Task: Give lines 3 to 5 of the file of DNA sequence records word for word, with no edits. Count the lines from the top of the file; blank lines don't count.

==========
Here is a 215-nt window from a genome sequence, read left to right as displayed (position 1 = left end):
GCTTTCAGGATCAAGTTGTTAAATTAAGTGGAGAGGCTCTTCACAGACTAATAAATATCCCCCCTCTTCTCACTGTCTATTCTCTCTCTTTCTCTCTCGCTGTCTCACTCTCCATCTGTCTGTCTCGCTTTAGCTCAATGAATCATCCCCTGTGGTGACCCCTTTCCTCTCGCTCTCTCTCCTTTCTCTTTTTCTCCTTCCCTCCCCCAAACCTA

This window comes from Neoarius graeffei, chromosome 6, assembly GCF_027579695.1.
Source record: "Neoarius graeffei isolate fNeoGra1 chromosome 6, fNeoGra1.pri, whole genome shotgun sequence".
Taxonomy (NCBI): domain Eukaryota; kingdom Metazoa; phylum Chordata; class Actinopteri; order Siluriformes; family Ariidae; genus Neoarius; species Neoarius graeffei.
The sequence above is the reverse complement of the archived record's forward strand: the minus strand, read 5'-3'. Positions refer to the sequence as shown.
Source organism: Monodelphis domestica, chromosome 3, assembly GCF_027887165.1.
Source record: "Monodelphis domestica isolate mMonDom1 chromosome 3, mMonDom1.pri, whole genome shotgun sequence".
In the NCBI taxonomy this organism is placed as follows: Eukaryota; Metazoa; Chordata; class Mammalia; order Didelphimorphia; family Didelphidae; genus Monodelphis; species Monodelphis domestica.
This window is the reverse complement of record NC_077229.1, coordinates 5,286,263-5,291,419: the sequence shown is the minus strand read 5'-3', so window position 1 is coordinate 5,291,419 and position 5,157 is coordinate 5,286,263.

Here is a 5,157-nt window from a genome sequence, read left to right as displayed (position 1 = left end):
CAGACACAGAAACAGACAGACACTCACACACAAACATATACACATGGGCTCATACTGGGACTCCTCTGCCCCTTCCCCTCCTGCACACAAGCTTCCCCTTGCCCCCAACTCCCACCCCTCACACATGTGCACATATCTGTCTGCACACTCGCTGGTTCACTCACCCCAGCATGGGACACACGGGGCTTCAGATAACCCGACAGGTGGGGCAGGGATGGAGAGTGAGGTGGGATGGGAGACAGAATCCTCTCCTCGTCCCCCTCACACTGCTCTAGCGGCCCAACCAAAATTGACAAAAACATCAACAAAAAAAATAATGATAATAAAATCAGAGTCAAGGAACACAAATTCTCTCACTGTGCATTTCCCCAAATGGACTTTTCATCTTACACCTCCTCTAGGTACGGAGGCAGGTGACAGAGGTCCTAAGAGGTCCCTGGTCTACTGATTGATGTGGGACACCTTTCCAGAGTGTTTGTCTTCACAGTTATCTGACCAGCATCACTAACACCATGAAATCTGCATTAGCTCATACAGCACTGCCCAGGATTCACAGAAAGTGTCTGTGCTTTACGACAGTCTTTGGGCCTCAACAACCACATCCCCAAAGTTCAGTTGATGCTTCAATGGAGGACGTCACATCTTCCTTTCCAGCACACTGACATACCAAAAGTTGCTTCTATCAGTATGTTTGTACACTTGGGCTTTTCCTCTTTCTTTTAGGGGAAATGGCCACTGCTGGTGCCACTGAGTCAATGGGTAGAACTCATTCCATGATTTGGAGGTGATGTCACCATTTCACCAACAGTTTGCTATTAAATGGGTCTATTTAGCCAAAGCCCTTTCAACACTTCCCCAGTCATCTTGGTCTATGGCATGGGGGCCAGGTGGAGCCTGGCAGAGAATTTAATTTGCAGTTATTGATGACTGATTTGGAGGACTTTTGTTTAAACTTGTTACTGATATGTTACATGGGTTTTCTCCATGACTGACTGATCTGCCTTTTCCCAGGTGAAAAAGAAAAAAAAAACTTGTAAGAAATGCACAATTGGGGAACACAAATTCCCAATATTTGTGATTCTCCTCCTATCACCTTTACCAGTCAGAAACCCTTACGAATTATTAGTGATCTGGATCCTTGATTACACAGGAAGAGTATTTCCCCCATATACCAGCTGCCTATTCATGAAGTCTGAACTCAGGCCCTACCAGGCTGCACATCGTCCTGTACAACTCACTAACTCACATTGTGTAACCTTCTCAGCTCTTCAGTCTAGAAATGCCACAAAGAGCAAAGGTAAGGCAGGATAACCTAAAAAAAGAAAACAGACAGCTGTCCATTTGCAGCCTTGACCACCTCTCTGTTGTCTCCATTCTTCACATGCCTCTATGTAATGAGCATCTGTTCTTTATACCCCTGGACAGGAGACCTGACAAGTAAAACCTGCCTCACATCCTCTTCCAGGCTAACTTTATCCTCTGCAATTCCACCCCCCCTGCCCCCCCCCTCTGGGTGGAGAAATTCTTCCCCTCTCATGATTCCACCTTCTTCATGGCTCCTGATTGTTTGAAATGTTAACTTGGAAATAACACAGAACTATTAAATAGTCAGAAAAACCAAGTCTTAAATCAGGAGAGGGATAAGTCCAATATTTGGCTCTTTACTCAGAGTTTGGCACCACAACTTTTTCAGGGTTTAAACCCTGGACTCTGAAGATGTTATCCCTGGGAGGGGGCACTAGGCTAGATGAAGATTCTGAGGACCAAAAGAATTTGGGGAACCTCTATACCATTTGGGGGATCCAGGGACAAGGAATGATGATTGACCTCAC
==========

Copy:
This window comes from Neoarius graeffei, chromosome 6, assembly GCF_027579695.1.
Source record: "Neoarius graeffei isolate fNeoGra1 chromosome 6, fNeoGra1.pri, whole genome shotgun sequence".
Taxonomy (NCBI): domain Eukaryota; kingdom Metazoa; phylum Chordata; class Actinopteri; order Siluriformes; family Ariidae; genus Neoarius; species Neoarius graeffei.